MOULTRIE -- The parents of a black teenager slain during a fight at a house party in New Mexico are seeking action against the district attorney who they say botched the indictment of their child's killer.

Demetrius Sims, 16, formerly of Moultrie, died hours after another teenager allegedly stabbed him in the chest during a brawl Dec. 28, 1999. The autopsy revealed that Sims had a low blood alcohol level and had ingested no drugs. But testimony of witnesses suggests that many at the party were drunk.

Police later arrested Michael O'Leary, 17, at the same hospital in which Sims died when O'Leary had gone to the emergency room to treat cuts he got during the fight. Officers found the weapon in his back pocket, reports said.

The case became high profile in New Mexico when a grand jury declined to indict O'Leary on charges of second degree murder.

The Albuquerque black community echoed the outrage of the victim's family, saying the district attorney failed to bring enough evidence before the grand jury to secure an indictment against O'Leary, who is white.

The district attorney, Jeff Romero, was up for reelection during that time. Suspicions arose in the community that the case was neglected because the alleged offender is white, but Sims' stepfather Jack Jackson of Moultrie said Tuesday he thinks that money could have spoken to Romero louder than race. Jackson understands that O'Leary comes from an upper middle class family, he said.

In 2000, a New Mexico Superior Court grand jury decided not to indict O'Leary on charges of second degree murder. Later, the state sought to file identical charges in juvenile court, but this time in front of a judge. The judge dismissed the charges, saying in a memorandum of opinion that the state waited too long to file, employed "numerous, questionable ways" to get around time limits and had "bad reasons" for petitioning. Those bad reasons included buckling under pressure from the public during an election year.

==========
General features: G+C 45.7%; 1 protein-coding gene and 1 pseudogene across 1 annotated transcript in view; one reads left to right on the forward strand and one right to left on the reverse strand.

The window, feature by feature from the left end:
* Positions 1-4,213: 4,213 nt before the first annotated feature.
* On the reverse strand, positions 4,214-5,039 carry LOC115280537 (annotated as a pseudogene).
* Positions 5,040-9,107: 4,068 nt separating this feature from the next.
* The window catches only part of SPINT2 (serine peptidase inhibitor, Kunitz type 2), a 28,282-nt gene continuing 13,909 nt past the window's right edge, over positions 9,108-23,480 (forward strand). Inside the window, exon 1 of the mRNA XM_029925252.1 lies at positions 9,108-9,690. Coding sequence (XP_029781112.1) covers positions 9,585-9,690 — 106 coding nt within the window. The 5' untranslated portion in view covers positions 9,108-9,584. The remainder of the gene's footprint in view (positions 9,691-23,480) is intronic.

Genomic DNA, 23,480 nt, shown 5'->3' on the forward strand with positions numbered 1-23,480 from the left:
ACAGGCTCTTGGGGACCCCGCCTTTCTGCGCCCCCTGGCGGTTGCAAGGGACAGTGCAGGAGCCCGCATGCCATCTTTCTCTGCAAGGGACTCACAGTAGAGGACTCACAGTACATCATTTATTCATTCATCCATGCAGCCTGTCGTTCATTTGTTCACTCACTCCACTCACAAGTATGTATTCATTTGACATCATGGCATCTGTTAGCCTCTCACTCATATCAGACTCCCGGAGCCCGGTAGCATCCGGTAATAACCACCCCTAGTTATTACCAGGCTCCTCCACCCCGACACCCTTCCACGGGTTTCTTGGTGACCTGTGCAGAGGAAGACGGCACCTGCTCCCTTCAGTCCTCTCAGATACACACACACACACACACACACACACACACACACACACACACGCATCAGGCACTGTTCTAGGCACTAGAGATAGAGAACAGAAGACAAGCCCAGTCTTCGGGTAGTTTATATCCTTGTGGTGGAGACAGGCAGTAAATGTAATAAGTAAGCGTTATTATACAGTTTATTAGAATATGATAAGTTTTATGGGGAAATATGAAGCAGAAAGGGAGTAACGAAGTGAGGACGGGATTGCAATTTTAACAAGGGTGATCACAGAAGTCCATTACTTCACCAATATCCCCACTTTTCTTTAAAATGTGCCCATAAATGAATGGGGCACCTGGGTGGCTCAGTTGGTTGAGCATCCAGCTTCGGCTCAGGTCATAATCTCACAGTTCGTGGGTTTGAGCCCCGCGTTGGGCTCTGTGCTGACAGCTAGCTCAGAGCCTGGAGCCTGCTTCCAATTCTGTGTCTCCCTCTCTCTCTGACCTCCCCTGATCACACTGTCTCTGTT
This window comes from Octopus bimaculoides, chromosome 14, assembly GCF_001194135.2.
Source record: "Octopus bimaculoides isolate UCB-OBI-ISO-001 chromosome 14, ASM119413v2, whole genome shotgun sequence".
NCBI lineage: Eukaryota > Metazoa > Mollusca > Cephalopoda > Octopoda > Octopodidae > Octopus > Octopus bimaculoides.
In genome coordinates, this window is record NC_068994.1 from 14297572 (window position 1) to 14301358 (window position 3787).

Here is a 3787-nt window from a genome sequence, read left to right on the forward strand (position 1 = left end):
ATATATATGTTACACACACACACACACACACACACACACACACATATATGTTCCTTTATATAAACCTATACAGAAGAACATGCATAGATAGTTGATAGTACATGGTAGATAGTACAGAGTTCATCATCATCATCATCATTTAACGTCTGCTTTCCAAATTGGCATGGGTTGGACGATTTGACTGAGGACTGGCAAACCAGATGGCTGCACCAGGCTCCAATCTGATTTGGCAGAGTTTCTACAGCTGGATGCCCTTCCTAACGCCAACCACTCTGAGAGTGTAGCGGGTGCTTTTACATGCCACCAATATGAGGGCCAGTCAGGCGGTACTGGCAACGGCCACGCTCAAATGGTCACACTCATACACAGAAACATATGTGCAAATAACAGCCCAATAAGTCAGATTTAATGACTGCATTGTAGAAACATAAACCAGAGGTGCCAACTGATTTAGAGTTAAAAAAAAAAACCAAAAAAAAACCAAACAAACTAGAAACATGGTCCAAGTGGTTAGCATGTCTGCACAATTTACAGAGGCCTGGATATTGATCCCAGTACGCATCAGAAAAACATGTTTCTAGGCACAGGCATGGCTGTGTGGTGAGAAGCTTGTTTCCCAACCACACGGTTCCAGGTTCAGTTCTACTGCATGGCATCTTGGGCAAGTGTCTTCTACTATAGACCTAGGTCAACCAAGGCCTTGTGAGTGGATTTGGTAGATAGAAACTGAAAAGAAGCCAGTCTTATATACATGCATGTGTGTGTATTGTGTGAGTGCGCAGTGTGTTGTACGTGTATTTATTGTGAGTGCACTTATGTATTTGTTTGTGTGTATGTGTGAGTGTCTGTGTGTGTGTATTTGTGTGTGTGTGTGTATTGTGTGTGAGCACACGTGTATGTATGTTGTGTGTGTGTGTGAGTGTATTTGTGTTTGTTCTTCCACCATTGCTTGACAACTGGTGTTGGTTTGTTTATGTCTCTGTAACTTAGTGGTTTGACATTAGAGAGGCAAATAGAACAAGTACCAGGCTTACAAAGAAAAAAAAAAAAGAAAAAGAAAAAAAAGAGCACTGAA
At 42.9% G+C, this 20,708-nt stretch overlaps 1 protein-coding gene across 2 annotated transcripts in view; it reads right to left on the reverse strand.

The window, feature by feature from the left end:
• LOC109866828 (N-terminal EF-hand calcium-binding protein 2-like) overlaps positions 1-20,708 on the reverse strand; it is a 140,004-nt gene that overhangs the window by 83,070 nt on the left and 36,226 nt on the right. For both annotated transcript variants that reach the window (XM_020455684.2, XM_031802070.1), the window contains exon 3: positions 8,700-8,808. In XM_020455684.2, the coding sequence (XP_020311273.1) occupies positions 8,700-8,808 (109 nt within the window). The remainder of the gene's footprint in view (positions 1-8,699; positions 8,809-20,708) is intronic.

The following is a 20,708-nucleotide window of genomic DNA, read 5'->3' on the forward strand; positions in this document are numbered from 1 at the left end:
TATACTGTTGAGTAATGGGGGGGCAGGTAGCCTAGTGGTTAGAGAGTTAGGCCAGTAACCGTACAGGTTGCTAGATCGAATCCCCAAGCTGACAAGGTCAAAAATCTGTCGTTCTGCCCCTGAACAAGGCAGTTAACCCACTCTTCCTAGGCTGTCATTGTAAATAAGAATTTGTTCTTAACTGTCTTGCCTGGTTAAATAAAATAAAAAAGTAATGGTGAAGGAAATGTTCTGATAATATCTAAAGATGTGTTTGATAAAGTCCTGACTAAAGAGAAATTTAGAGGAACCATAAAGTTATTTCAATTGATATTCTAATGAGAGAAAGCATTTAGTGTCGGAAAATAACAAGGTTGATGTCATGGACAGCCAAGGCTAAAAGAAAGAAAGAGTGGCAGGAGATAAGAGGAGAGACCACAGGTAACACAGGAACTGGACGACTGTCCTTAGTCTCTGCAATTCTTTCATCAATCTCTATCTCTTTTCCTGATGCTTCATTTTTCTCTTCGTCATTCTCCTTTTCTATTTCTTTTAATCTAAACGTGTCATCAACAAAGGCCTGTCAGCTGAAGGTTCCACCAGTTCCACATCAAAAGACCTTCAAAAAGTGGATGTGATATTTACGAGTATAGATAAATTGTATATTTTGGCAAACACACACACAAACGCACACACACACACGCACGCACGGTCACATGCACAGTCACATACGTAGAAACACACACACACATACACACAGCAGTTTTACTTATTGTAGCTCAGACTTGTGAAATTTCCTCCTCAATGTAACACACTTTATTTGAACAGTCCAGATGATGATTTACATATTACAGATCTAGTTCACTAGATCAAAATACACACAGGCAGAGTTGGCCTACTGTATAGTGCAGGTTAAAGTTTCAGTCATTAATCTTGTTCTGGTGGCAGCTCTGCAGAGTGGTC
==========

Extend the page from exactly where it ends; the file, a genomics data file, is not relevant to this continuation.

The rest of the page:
The judge did suggest during the hearing that the prosecutor trying the case may have violated ethical rules, according to The Perspective, a New Mexican publication.

Since then, the district attorney has made no move to appeal the judge's decision, Jackson said.

Jackson is pursuing action from the New Mexico Supreme Court and state legislators regarding what he thinks was a weak attempt at prosecuting the case.

"The D.A.'s office did not support us as they should as the family of the victim. In the grand jury, he did not call all the witnesses that he should have called," he said. "It's like he sat there and let him walk away with it -- like it was swept under a rug."

Among the witnesses the district attorney failed to call was a teenager who was filming the party during the incident. On the tape, which was entered into evidence, Sims could be heard screaming when he was knifed, Jackson said.

None of Sims' friends who were at the party were called to testify either, he said.

"It was like he didn't want them to testify, the people that were really around there that knew something about it," Jackson said.

O'Leary pled self-defense, but testimony showed that he left the fight to go to his car where he allegedly got a knife out of his glove compartment which he subsequently used to stab Sims.

Sims' mother, Terry Jackson, filed a civil suit against the party's hosts, who served minors or allowed alcohol at the party and later allegedly did not help Sims after he was stabbed. The family is traveling to Albuquerque this week to enter their depositions, Jack Jackson said.

The Albuquerque Tribune contributed to this article.

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